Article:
Supplement: TX HB1869 | 2021-2022 | 87th Legislature | Analysis (House Committee Report)

For additional supplements on Texas HB1869 please see the Bill Drafting List
Bill Title: Relating to the definition of debt for the purposes of calculating certain ad valorem tax rates of a taxing unit.

Status: 2021-06-15 - Effective on 9/1/21 [HB1869 Detail]

Download: Texas-2021-HB1869-Analysis_House_Committee_Report_.html

BILL ANALYSIS

 

 

 

C.S.H.B. 1869

By: Burrows

Ways & Means

Committee Report (Substituted)

 

 

 

BACKGROUND AND PURPOSE

 

In 2019, the 86th Texas Legislature enacted legislation overhauling the state's property tax system. One goal of this legislation was to give taxpayers more control over property tax increases by reducing the voter-approval tax rate multiplier from 8 percent to 3.5 percent. However, the voter-approval tax rate only limits the increase of the maintenance and operations portion of the tax rate, not the debt portion of the tax rate. Taxing units are able to issue non‑voter-approved debt, such as certificates of obligation, to avoid submitting tax increases to the voters. C.S.H.B. 1869 seeks to provide for increased input from taxpayers on the debt issued by a taxing unit by revising the definition of "debt" for purposes of calculating property tax rates.

 

CRIMINAL JUSTICE IMPACT

 

It is the committee's opinion that this bill does not expressly create a criminal offense, increase the punishment for an existing criminal offense or category of offenses, or change the eligibility of a person for community supervision, parole, or mandatory supervision.

 

RULEMAKING AUTHORITY

 

It is the committee's opinion that this bill does not expressly grant any additional rulemaking authority to a state officer, department, agency, or institution.

 

ANALYSIS

 

C.S.H.B. 1869 amends the Tax Code to revise the requirements for a bond, warrant, certificate of obligation, or other evidence of indebtedness owed by a taxing unit to qualify as "debt" for purposes of calculating the unit's property tax rates as follows:

       with respect to the requirement that the bond, warrant, certificate, or other evidence of indebtedness be payable from property taxes in installments over a period of more than one year, removes the specification that it has to be paid solely from those taxes; and

       requires that the bond, warrant, certificate, or other evidence of indebtedness meet one of the following requirements:

o   has been approved at an election;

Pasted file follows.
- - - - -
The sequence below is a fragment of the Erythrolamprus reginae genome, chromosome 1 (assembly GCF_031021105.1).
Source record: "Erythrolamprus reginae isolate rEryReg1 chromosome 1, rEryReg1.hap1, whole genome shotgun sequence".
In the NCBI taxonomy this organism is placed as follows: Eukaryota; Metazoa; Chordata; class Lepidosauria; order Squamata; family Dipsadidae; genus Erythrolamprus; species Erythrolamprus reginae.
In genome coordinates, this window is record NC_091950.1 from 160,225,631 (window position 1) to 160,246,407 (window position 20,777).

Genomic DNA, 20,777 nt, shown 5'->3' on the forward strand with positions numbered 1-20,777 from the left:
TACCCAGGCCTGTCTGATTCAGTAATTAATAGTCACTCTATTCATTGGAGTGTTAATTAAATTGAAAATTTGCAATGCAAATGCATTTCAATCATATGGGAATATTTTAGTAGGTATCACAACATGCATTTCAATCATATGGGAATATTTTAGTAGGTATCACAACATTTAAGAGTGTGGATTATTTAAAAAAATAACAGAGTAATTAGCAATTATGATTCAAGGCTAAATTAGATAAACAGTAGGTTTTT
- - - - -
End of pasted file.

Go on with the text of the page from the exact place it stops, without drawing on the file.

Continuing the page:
o   includes self-supporting debt;

o   evidences a loan under a state or federal financial assistance program;

o   is issued for designated infrastructure;

o   is a refunding bond; or

o   is issued in response to an emergency.

 

C.S.H.B. 1869 defines the following terms:

       "refunding bond" as a bond or other obligation issued for refunding or refinancing purposes under specified law;

       "self-supporting debt" as a portion of the bond, warrant, certificate, or other evidence of indebtedness designated by the governing body of a political subdivision as being repaid from a source other than property taxes; and

       "designated infrastructure" as infrastructure, including a facility or equipment, for the following purposes:

o   streets, roads, or highways;

o   telecommunications;

o   cyber security; or

o   as part of any utility system, water supply project, water plant, wastewater plant, water and wastewater distribution or conveyance facility, wharf, dock, or flood control, and drainage project.

 

EFFECTIVE DATE

 

September 1, 2021.

 

COMPARISON OF ORIGINAL AND SUBSTITUTE

 

While C.S.H.B. 1869 may differ from the original in minor or nonsubstantive ways, the following summarizes the substantial differences between the introduced and committee substitute versions of the bill.

 

The original provided only one means, voter approval at an election, by which a bond, warrant, certificate of obligation, or other evidence of indebtedness owed by a taxing unit could qualify as debt for purposes of calculating the unit's property tax rates. The substitute expands the means by which a bond, warrant, certificate, or other evidence of indebtedness may qualify as debt to include the following, in addition to being approved at an election:

       including self-supporting debt;

       evidencing a loan under a state or federal financial assistance program;

       being issued for designated infrastructure;

       being a refunding bond; or

       being issued in response to an emergency.

The substitute includes definitions for "designated infrastructure," "refunding bond," and "self‑supporting debt," whereas the original did not.

 

The substitute includes a provision not in the original removing the specification that a qualifying bond, warrant, certificate, or other evidence of indebtedness is payable solely from property taxes.

 

 

 

 

 

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